Lets start with things you will notice from the beginning of the game, so not to spoil anything for you. Right when you take that first step out into the game, you will notice the over the shoulder camera view, something that RE has never done before. They haven't done first person either, but this beats that style easily. You know what happens to Leon in detail, because you see it. House of the Dead style survival horrors are lacking in feel because, when you get nailed with something, you don't know EXACTLY what happened to the character. Your screen goes red for a little, that means you got hit. Simple. But in RE4, you see things coming. You can feel the air behind you without seeing it, and anything can rush you from behind. Every angle is fair game. And you see how Leon reacts, runs, and even how his hair flows in a gust of wind (which by the way, might be the most realistic hair I have ever seen in a video game).
Your environments are unbelievably amazing. Even in the first area, you can almost feel your feet against the cold, packed, dirt road on the overcasted fall day. Leaves of many different colors surround you underneath dead trees, and you can see an old, creaky, wooden house in the distance. You can even spot crows too, hanging around in trees, or on a signpost with dangling skulls. That is when those two realization brain cells in your mind collide and tell you that something is awry.
The humans in the game are realistic too. A young hostile villager may have 5 o'clock shave. Leon has fair skin and unscuffed clothes... At least in the beginning. On one hand, many of the villager graphics are the same, so that is one apparent downside that they had no way of fixing. Even small wooden boxes look realistic enough. Metal objects have sheen, or not if they are rusted. Sometimes, the graphics are eerily realistic, an aspect that you will grow accustomed to quickly. You can even feel an enemy's aura when it approaches you, and you will not like that aura. I promise.
This is a survival horror game... So there may be some graphics that are a little disturbing. But realistically disturbing, be that good or bad. There will be blood when you or your enemy gets injured, but that amount is discreet for you and reasonable for your foes. But gore isn't the only creepy graphic... A dingy cave can be equally as unnerving as a dead body, believe it or not. Creeping lighting effects are spectacular too, and water effects are above par for a next generation console.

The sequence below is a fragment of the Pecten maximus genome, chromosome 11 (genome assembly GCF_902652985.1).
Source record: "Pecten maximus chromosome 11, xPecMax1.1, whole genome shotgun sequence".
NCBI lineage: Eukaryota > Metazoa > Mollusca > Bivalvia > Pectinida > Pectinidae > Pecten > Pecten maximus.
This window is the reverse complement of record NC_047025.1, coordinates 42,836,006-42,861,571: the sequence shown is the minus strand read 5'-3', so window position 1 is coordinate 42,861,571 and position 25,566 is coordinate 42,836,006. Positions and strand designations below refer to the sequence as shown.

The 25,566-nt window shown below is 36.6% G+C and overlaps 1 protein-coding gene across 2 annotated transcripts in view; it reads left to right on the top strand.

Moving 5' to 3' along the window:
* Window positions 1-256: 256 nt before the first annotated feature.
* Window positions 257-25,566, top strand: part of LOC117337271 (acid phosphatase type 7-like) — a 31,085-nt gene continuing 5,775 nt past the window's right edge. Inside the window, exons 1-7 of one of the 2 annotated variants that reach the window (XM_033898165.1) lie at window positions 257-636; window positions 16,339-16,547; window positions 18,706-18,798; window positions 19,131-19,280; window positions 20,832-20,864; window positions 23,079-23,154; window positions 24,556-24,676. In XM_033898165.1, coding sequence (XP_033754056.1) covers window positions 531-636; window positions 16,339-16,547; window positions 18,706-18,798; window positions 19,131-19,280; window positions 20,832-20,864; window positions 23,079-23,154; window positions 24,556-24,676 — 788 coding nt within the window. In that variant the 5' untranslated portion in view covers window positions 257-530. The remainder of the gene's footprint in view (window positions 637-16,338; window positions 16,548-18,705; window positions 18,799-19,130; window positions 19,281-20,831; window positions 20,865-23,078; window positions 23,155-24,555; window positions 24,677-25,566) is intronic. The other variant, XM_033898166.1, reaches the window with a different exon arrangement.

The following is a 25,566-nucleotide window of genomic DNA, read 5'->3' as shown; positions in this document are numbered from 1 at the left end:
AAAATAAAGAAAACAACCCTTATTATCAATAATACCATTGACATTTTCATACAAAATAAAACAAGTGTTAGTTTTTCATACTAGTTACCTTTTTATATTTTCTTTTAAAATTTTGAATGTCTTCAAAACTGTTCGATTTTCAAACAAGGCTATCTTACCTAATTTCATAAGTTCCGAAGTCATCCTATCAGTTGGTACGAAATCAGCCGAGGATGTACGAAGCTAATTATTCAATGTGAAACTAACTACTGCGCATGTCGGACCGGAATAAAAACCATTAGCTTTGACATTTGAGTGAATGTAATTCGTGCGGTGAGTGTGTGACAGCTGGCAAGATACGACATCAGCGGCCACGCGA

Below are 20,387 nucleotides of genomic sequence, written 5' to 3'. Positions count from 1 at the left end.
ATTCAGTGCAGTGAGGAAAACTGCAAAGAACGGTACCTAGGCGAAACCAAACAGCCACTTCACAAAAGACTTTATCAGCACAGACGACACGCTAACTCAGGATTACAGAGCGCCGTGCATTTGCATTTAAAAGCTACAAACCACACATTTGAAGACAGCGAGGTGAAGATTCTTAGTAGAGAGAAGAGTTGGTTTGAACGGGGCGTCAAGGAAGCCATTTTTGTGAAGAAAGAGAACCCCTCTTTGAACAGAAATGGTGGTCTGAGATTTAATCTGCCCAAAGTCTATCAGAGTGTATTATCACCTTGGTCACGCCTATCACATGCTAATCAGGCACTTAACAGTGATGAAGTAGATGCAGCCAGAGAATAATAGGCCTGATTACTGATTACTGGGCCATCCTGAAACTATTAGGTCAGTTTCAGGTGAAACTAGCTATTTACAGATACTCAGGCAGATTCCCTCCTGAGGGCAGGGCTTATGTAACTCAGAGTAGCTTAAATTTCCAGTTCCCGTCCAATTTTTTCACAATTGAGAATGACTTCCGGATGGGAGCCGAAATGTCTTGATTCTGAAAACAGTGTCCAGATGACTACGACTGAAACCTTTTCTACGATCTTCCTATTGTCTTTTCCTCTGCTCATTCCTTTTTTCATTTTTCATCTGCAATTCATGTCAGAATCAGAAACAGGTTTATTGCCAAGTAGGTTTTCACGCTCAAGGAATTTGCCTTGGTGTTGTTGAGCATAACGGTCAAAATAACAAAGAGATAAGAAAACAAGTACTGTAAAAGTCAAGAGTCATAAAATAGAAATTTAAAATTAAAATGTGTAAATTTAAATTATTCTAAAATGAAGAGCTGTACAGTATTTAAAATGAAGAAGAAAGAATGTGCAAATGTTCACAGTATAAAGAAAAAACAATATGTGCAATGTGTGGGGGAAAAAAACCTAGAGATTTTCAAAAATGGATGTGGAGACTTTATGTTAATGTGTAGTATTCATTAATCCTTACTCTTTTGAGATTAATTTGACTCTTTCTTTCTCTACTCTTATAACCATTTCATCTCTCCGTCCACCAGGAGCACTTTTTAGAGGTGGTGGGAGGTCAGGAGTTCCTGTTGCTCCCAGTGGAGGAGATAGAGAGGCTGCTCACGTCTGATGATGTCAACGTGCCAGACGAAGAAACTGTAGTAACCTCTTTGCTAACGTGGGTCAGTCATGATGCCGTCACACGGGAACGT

Cutscenes are another great addition to the game, and where all the plot and action works itself in. When I first played through the game, I honestly couldn't believe how many cutscenes they had, and how well the developers make them work. They are full of different camera angles, which display how realistic the game really is, and will even have you on the edge of your seat when you have to push a button command smack in the middle of a conversation. It is not all plot... There are dazzling, almost Hollywood type stunts and effects that the characters perform that may liberate some drool.
I can't put it more plainly... Resident Evil 4 hosts realistic, beautiful, and scary graphics. Simple as that. I honestly cannot see how graphics could go uphill from here. There is only one flaw... There is wide-screen and only wide-screen, but that bad side is so easily outdone that it is almost not even worth mentioning. Hey, it makes the game feel like a movie too, as if it did not already.
Resident Evil builds tension and psychological creep with an aspect so cheap and effective, that you may not believe it. Silence. If you have ever seen a horror movie, I'm sure you have seen a moment where the character is doing something moderately stupid, like leaving the room alone when they know the monster is somewhere, and have something pop out at them. Psycho did it, one of the greatest horror flicks ever spawned. Resident Evil four refuses to get left out. Sometimes, when you don't know what is coming, your only form of comfort comes in the sound of a gust of air, and nothing more. Kick open a door with a foe inside, an energetic drum filled blood pumping track starts. As great as silence is for a survival horror game, there is perhaps a tad too much of it. There isn't much of a soundtrack, which is one of my only complaints. But there are a few well orchestrated save room tracks that do their job very well.